Tato Laviera. (Photo courtesy of Latino Rebels, LatinoRebels.com. Copyright: Rebecca Beard, http://RebeccaBeard.com)

Remembering Tato Laviera, Nuyorican poet and author

Poet, musician, and dramatist Abraham “Tato” Laviera, one of the greatest representatives of the Nuyorican movement, died on November 1 (Día de los Muertos in the Catholic calendar) at New York City’s Mount Sinai Hospital, his family announced. Mr. Laviera, who had been bed-ridden and unconscious for most of this year, suffered from advanced diabetes.

Born in Santurce, Puerto Rico, in 1951, nine years later his mother brought him to New York City. He studied at neighborhood Catholic schools and went on to attend Cornell University and Brooklyn College, but he never graduated. Instead, he became of director of the “University of the Streets,” an initiative aimed at helping young inner-city Puerto Ricans and other minorities attend college. Later in life he taught at Rutgers University and was active in various forms of community service.

His first collection of poems, La Carreta Made a U-Turn (1979) is a self-reliant response to La Carreta (The Oxcart, 1953), a classic play by René Marqués that depicts in dispiriting traits the migrant journey from the island’s impoverished countryside to New York’s slums. His other books of poetry are Enclave (1981), AmeRícan (1986, a vibrant embrace of the multi-racial Spanish, African, Indigenous Puerto Rican heritage, and Mainstream Ethics (1989). All of them have been published by Arte Público Press, a pioneering Hispanic imprint based in Texas.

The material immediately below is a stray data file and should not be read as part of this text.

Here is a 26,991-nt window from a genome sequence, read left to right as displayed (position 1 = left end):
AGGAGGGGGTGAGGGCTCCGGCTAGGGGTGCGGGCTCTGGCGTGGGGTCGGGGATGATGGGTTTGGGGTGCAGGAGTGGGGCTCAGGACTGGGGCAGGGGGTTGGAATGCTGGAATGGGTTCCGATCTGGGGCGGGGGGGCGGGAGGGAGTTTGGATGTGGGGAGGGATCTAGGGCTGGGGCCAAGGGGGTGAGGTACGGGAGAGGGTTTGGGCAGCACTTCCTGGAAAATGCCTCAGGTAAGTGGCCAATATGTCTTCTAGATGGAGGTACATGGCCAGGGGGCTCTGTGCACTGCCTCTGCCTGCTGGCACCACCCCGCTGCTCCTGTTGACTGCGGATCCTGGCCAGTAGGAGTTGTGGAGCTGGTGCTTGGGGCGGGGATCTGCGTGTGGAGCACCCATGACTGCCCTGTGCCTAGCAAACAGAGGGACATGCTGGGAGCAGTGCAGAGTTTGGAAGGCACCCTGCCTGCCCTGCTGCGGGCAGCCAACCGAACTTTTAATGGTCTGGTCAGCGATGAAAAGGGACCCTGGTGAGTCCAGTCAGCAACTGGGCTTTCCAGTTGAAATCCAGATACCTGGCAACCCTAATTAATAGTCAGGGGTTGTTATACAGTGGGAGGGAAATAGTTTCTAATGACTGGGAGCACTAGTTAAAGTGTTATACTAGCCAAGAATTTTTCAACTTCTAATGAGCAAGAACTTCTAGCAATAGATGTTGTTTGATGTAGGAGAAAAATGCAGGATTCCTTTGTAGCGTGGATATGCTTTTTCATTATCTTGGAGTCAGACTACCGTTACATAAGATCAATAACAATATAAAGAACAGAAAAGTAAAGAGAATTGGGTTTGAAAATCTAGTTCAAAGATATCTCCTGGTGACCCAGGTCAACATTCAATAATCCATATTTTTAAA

Laviera’s poems appear in virtually every anthology of Latino poetry. He also wrote about a dozen plays; the last of them, Kin of Cans, premiered last year.

“His poetry is a documentation of injustices, of painful dualities, of uncertainties,” wrote critic Carmen Dolores Hernández. It is also a testimony of a community who struggled to defend its identity in the midst of discrimination, poverty, and social exclusion. Laviera was also a life-long supporter of Puerto Rico’s independence.

His work is deeply rooted in his Afro-latino, bilingual heritage. “The transitions from prose to poetry, from English to Spanish, from factual conversation to an inspired recitation are made in an instant,” adds Hernández. While reciting his own poems, “Laviera’s own body sways and dances—even when seated—to the marked beat of his verbal emphasis.”

Harold Augenbraum and Margarite Fernández Olmos, authors of the anthology The Latino Reader, said that “the influence of music, particularly African Rhythms, combined with a keen ear for street talk, double talk, and barrio dialect” make his poems particularly apt for live performance. Laviera was indeed a fixture in spoken-word poetry venues across the country.

He kept a strong connection with the younger generations of Latino poets. “He welcomed all of us without judgment and with open arms,” posted poet Emanuel Xavier on his Facebook page after news of Laviera’s passing broke on Saturday morning.

In the last years of his life, blind and in dialysis, Laviera went through rough financial times. A series of articles by David Gonzalez at the New York Times brought public attention to the poet’s situation and helped get him a new home. Several tributes to celebrate his legacy were also organized, the most recent of them in May.

Laviera’s papers are preserved at Hunter College’s Center for Puerto Rican Studies in East Harlem. Services will be held Thursday at St. Peter’s Church in New York City.

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